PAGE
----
After the war, Wolfgang receives a letter from Kristina in Argentina. She wants him to come to her. His parents tell him absolutely not, and he obeys.

As an adult Wolfgang travels the world learning various cooking styles. He tells us about several local jobs he quit, because the employer wanted a cook rather than a chef.

Wolfgang and Prayers

We converse a little about faith, but Wolfgang is absolute in his agnosticism. He reasons one really cannot know what truth is because everyone believes so differently. He is neutral about whether God exists or not. I tell this elderly man  I will pray he finds Jesus close to him in the days ahead. Wolfgang says he is fine with that.

It is a remarkable conversation one doesn’t expect while eating bacon and eggs at IHOP. Chef Wolfgang declares he likes to eat his crepes cold, but we are long done with our breakfast. It is time to say Auf Wiedersehen.

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Note: I could not document the girl Kristina in a quick online search. Wolfgang says he is writing his story and sending excerpts to his sister in Germany, who puts them on a website. 

My cousin Jeannie has a newspaper photograph clipping of my Great Grandmother about to shake hands with Hitler. My Uncle Johnny, a WW2 veteran, couldn’t stand that picture and almost threw it away. Unknown to me he decided to keep it.  I am glad my cousin Jeannie recently shared this info with me. The fact remains that Hitler, in his time, could appear as an angel of light to many. (Note: an earlier version of this blog unknowingly stated the clipping was destroyed. A copy of it is below.)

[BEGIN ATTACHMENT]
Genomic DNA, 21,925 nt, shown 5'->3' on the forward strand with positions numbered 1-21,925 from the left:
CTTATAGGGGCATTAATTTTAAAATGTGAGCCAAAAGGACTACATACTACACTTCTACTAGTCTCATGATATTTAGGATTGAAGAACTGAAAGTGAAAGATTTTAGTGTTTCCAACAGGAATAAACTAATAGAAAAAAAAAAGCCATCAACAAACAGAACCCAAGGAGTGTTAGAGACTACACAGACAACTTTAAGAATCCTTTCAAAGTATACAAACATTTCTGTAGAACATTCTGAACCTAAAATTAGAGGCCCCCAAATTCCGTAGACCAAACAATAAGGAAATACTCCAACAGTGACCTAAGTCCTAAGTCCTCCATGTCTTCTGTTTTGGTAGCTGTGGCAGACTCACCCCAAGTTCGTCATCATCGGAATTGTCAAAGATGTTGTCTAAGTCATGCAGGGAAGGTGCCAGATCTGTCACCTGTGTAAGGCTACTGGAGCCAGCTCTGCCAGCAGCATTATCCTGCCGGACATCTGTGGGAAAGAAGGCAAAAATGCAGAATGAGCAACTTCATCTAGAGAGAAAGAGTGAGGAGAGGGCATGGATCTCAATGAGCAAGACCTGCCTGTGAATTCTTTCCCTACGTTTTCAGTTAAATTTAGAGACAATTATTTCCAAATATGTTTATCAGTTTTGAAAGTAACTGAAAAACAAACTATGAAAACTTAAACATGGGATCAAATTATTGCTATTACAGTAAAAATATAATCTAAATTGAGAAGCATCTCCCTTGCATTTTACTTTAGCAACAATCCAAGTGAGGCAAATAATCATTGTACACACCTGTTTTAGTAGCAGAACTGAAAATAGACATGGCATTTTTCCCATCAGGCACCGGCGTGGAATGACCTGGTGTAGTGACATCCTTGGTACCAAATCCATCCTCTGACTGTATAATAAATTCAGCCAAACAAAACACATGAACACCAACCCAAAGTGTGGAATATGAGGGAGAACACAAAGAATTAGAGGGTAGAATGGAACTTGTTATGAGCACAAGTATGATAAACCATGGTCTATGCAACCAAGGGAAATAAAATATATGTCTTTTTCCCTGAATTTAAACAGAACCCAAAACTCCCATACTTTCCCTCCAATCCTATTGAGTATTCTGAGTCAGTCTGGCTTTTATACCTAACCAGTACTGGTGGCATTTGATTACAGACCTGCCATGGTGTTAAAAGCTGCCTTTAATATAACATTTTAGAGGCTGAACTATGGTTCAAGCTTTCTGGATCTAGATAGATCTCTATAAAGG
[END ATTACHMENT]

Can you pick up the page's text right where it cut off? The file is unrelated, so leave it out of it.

Great-grandmother, far left

 

 

Grateful for the Wiseman Snow Globe

I know you are done with Christmas, but I want you to hear the story of the snow globe wiseman and a mother who is grateful every New Year.

Not Three, But One

The traditional three wisemen

Of course, traditionally wisemen come in sets of three. But when my son was 19 he gave me a stocking stuffer of one bearded Mideasterner trekking in a snowy globe. This gift was unwrapped after we had worshipped together at a candlelight service singing Silent Night, Holy Night.

I remember looking at my soldier holding his candle and realizing that this could be our last Christmas together. I was thinking about a Georgia graduation days before and

He would experience much combat.

the Ranger commander’s voice ringing out his declaration: “Family and friends, I am here to tell you that your Ranger will see combat! I guarantee it! But I am also here to tell you that he is among the best fighters in the world!”

Our son was deployed to Iraq that New Year’s Eve fourteen years ago. My little wiseman snow globe became a symbol of that time and our soldier.

Prayer and Peace

Looking back, I marvel that there was so much peace about this deployment. Later, I would hear combat stories and shiver in wonder. But during this time, I had an army of family and friends praying for him. A couple of times I imagined two soldiers walking up the sidewalk and ringing our doorbell with bad news. But generally there was much peace, and our son came home.

Not that lucky

 

Today, he saves lives in a hospital ER. This Christmas I showed him the snow globe and asked if he remembered it. He did not.

Recently he asked me what I say to atheists who ask why I believe in God. He said, “You know what I tell them, Mom? I say, ‘I am just not that lucky.’”

 

To this God I am eternally grateful for a mother’s prayer answered. And the little wiseman snow globe is my yearly reminder.

One little wiseman
Two grateful grandparents